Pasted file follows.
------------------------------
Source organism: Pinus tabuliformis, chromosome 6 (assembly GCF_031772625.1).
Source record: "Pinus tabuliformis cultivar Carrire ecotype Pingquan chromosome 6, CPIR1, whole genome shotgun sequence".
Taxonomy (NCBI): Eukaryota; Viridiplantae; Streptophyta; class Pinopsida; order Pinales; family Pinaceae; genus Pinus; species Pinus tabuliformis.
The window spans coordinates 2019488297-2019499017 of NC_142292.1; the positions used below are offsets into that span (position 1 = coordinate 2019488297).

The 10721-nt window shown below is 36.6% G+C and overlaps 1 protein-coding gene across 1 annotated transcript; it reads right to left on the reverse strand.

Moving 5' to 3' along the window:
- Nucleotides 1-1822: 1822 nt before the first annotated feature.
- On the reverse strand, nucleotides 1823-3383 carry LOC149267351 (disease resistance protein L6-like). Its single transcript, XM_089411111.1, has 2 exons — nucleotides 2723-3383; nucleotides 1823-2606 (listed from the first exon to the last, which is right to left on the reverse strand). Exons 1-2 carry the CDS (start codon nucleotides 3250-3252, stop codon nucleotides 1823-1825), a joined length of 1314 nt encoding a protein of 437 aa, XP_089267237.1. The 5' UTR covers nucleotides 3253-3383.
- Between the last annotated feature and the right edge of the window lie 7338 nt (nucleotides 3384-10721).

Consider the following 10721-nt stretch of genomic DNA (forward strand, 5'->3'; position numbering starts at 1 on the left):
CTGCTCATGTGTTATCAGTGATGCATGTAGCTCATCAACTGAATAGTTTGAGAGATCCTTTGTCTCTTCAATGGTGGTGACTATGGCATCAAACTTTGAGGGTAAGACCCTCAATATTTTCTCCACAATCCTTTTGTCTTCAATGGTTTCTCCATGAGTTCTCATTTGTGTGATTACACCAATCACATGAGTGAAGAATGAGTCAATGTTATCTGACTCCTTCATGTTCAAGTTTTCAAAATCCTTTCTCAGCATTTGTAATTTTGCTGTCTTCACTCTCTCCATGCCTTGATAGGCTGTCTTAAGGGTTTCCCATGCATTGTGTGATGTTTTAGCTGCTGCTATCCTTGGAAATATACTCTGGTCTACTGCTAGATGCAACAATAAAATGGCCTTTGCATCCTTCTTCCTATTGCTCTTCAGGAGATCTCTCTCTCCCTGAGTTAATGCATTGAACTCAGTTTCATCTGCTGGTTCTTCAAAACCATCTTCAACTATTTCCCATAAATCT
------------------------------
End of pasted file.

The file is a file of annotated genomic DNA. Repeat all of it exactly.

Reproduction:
Source organism: Pinus tabuliformis, chromosome 6 (assembly GCF_031772625.1).
Source record: "Pinus tabuliformis cultivar Carrire ecotype Pingquan chromosome 6, CPIR1, whole genome shotgun sequence".
Taxonomy (NCBI): Eukaryota; Viridiplantae; Streptophyta; class Pinopsida; order Pinales; family Pinaceae; genus Pinus; species Pinus tabuliformis.
The window spans coordinates 2019488297-2019499017 of NC_142292.1; the positions used below are offsets into that span (position 1 = coordinate 2019488297).

The 10721-nt window shown below is 36.6% G+C and overlaps 1 protein-coding gene across 1 annotated transcript; it reads right to left on the reverse strand.

Moving 5' to 3' along the window:
- Nucleotides 1-1822: 1822 nt before the first annotated feature.
- On the reverse strand, nucleotides 1823-3383 carry LOC149267351 (disease resistance protein L6-like). Its single transcript, XM_089411111.1, has 2 exons — nucleotides 2723-3383; nucleotides 1823-2606 (listed from the first exon to the last, which is right to left on the reverse strand). Exons 1-2 carry the CDS (start codon nucleotides 3250-3252, stop codon nucleotides 1823-1825), a joined length of 1314 nt encoding a protein of 437 aa, XP_089267237.1. The 5' UTR covers nucleotides 3253-3383.
- Between the last annotated feature and the right edge of the window lie 7338 nt (nucleotides 3384-10721).

Consider the following 10721-nt stretch of genomic DNA (forward strand, 5'->3'; position numbering starts at 1 on the left):
CTGCTCATGTGTTATCAGTGATGCATGTAGCTCATCAACTGAATAGTTTGAGAGATCCTTTGTCTCTTCAATGGTGGTGACTATGGCATCAAACTTTGAGGGTAAGACCCTCAATATTTTCTCCACAATCCTTTTGTCTTCAATGGTTTCTCCATGAGTTCTCATTTGTGTGATTACACCAATCACATGAGTGAAGAATGAGTCAATGTTATCTGACTCCTTCATGTTCAAGTTTTCAAAATCCTTTCTCAGCATTTGTAATTTTGCTGTCTTCACTCTCTCCATGCCTTGATAGGCTGTCTTAAGGGTTTCCCATGCATTGTGTGATGTTTTAGCTGCTGCTATCCTTGGAAATATACTCTGGTCTACTGCTAGATGCAACAATAAAATGGCCTTTGCATCCTTCTTCCTATTGCTCTTCAGGAGATCTCTCTCTCCCTGAGTTAATGCATTGAACTCAGTTTCATCTGCTGGTTCTTCAAAACCATCTTCAACTATTTCCCATAAATCT